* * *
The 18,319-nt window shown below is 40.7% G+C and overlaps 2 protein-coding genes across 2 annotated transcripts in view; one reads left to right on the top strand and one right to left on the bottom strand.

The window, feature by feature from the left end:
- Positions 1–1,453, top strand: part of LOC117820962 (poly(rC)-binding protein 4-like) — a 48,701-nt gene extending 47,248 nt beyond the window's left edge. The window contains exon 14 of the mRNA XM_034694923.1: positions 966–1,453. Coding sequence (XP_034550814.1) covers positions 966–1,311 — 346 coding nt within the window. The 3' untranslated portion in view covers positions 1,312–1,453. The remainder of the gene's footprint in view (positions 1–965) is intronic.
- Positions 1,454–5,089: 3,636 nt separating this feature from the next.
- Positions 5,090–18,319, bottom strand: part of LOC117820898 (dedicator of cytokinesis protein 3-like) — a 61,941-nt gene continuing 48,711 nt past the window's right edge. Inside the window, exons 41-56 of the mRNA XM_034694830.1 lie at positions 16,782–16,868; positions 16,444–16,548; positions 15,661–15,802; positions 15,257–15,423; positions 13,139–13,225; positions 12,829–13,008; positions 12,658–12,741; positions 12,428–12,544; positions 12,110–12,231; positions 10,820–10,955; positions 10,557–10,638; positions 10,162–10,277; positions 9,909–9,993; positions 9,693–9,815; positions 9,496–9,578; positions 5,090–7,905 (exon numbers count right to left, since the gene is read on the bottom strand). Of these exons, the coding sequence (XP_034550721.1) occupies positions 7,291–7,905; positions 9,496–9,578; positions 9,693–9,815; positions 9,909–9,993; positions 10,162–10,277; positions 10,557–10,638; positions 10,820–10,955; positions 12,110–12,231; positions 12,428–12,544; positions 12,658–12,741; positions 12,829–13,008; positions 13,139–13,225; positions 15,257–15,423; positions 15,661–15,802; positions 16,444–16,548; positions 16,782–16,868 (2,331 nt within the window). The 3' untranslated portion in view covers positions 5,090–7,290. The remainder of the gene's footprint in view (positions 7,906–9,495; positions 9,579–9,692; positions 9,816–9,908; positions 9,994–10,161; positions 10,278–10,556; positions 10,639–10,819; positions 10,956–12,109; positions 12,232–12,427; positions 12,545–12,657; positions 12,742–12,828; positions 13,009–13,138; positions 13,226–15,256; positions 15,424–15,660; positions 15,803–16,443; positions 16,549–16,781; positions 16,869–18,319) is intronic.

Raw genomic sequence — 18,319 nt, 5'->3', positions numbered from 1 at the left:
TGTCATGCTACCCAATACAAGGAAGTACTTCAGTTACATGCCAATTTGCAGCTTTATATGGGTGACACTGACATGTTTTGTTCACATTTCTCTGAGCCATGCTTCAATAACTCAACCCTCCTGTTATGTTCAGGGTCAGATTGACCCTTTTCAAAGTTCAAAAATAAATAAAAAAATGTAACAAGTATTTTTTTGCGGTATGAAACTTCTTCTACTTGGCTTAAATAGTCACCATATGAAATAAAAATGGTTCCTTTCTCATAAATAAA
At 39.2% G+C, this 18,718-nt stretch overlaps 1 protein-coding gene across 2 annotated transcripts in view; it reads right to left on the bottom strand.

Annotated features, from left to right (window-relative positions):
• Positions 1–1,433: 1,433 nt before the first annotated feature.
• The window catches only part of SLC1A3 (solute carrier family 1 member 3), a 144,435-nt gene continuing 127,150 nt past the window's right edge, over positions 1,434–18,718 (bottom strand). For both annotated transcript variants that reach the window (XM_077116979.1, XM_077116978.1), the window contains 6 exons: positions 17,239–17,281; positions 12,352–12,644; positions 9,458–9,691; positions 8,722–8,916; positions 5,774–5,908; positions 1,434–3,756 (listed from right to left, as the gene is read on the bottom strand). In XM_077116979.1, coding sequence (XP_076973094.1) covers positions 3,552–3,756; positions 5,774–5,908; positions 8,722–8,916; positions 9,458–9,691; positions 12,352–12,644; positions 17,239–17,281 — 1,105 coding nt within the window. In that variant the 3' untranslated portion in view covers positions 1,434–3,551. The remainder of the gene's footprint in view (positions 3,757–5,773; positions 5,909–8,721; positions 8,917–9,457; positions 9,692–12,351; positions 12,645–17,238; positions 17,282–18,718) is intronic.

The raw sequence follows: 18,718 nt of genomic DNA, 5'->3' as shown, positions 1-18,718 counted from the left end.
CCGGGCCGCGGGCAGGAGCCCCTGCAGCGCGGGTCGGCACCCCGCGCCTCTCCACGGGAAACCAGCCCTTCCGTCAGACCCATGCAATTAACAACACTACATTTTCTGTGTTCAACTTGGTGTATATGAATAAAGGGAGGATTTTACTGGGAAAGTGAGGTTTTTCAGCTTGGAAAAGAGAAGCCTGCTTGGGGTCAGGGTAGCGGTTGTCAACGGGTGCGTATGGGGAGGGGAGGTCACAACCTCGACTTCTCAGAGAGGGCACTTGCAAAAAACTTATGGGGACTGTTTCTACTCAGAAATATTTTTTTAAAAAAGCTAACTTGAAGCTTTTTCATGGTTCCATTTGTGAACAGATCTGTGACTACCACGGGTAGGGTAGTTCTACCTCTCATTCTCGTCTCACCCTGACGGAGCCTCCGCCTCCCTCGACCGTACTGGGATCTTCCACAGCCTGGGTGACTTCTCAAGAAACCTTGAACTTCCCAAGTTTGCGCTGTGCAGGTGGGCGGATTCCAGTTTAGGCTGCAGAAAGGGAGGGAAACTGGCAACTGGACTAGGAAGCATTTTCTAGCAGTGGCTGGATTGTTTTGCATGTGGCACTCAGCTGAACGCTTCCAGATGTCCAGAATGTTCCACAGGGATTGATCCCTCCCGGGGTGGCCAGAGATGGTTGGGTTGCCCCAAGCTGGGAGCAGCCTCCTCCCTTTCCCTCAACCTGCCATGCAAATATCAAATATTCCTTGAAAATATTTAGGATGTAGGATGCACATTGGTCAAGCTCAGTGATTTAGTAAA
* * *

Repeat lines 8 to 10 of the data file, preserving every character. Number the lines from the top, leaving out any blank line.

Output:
At 39.2% G+C, this 18,718-nt stretch overlaps 1 protein-coding gene across 2 annotated transcripts in view; it reads right to left on the bottom strand.

Annotated features, from left to right (window-relative positions):
• Positions 1–1,433: 1,433 nt before the first annotated feature.